The program engages students in the study of the Spanish language, the development of their communicative proficiency, and the analysis of a wide range of literary and cultural production throughout the Spanish-speaking world, from Latin America, the Caribbean, and the United States, to the Iberian Peninsula. Students develop their proficiency in order to be able to communicate and exchange points of view with Spanish speakers. They also gain a broad understanding of the diversity of Hispanic cultures through a study of these societies’ literary and cultural contributions, traditions, perspectives, and histories. Finally, students learn to analyze, critically engage, and interpret the texts (written works, cultural products, artifacts, etc.), and the language that constitute this dynamic, intercultural space.
Study Abroad and Community Engagement
Students are encouraged to participate in study-abroad, particularly those led by faculty of our Department, which are offered during both intersession and summer. We also particularly recommend a semester-long experience in our Madrid program. Students should consult with their academic advisor and the director of the Spanish Program in order to determine when to study abroad and what courses to take. Visit the International Center website for a list of pre-approved study abroad programs.
Given our geographical location and the subject matter of our classes, students are actively encouraged to participate in community engagement through classes that incorporate this important component into the curricula. Visit the website of the Center for Community Service-Learning for further details.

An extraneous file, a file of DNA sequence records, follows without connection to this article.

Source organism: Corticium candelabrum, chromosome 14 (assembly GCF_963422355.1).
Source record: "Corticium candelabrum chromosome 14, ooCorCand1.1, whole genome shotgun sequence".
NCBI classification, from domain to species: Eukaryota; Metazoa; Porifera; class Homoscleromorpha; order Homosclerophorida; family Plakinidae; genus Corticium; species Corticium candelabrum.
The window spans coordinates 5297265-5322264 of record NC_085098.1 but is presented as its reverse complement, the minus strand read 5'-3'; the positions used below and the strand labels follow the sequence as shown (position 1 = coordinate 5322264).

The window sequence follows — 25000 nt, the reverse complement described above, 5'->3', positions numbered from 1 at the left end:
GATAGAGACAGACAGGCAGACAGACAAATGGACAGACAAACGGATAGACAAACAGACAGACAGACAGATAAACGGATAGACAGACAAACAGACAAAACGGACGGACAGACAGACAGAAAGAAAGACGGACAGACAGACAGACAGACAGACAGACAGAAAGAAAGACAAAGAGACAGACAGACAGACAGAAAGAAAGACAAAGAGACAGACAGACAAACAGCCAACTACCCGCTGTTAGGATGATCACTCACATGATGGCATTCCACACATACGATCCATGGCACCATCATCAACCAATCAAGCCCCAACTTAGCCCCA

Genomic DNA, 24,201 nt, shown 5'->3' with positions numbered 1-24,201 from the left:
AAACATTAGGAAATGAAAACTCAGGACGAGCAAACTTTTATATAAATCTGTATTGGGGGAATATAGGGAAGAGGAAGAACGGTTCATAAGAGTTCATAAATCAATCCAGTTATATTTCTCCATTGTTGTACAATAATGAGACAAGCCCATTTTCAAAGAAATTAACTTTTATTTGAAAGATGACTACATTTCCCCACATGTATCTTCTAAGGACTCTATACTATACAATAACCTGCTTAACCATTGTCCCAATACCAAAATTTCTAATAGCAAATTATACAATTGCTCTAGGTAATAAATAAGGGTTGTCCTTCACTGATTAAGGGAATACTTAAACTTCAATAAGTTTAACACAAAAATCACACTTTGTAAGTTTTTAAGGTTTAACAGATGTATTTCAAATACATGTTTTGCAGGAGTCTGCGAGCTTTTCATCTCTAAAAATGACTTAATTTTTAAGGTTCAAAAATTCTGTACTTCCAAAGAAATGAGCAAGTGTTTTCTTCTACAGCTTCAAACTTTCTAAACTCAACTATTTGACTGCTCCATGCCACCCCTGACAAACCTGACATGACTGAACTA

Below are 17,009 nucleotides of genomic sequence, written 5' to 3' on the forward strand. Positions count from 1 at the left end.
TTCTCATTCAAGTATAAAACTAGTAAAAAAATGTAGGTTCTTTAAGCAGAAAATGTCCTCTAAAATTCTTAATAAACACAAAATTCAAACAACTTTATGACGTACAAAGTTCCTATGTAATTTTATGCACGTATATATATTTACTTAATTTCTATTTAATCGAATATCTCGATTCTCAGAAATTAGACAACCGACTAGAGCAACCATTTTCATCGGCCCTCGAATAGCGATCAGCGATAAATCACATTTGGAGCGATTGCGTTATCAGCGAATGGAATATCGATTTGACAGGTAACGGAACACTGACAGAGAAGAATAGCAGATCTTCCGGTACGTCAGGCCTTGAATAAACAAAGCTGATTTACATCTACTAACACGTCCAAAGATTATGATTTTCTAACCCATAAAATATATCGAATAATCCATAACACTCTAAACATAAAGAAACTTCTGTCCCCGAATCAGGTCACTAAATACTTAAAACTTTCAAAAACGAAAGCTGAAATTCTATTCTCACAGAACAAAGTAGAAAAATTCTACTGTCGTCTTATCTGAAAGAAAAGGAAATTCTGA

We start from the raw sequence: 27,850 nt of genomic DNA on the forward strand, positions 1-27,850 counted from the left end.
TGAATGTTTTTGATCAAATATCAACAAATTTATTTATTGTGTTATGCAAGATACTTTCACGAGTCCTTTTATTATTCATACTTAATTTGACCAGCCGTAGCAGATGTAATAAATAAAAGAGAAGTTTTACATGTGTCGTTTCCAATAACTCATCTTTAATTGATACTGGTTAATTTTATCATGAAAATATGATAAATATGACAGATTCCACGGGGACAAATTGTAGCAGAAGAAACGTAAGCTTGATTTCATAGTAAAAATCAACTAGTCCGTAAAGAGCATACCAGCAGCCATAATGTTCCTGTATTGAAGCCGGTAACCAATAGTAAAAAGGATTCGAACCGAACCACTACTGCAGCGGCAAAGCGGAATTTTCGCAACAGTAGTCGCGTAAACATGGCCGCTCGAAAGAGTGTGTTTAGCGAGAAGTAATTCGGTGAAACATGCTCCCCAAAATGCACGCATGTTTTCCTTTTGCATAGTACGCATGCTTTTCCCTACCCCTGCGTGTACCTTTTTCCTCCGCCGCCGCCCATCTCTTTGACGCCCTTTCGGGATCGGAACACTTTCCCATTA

The 27 units of upper-division work, which must be selected from Spanish courses numbered 300 or above, must include:
1. SPAN 301
2. SPAN 302
3. SPAN 303
4. SPAN 304
5. One 400-level course in Spanish Peninsular Literature (422, 423, 424, 426, 427, 430, 434, and 494,
depending on topic)
6. One 400-level course in Latin American Literature (430, 434, 448, 449, 451, 453, 458, and 494, depending
7. One 400-level elective course
A minimum of 15 upper-division units must be taken on the USD campus.
We offer two options for students who wish to minor in Spanish:
1. 18 units: At least nine of the 18 units must be in upper-division courses (numbered 300 and above).
2. 12 units of upper-division courses (numbered 300 and above). Prerequisites: Fourth-semester competency
A minimum of 6 upper-division units must be taken on the USD campus for the minor.
Both SPAN 301 and 303 are prerequisites for Spanish courses numbered 320 and higher. In addition, either SPAN 302 or 304 is a prerequisite for each 400-level course. (See individual course descriptions.)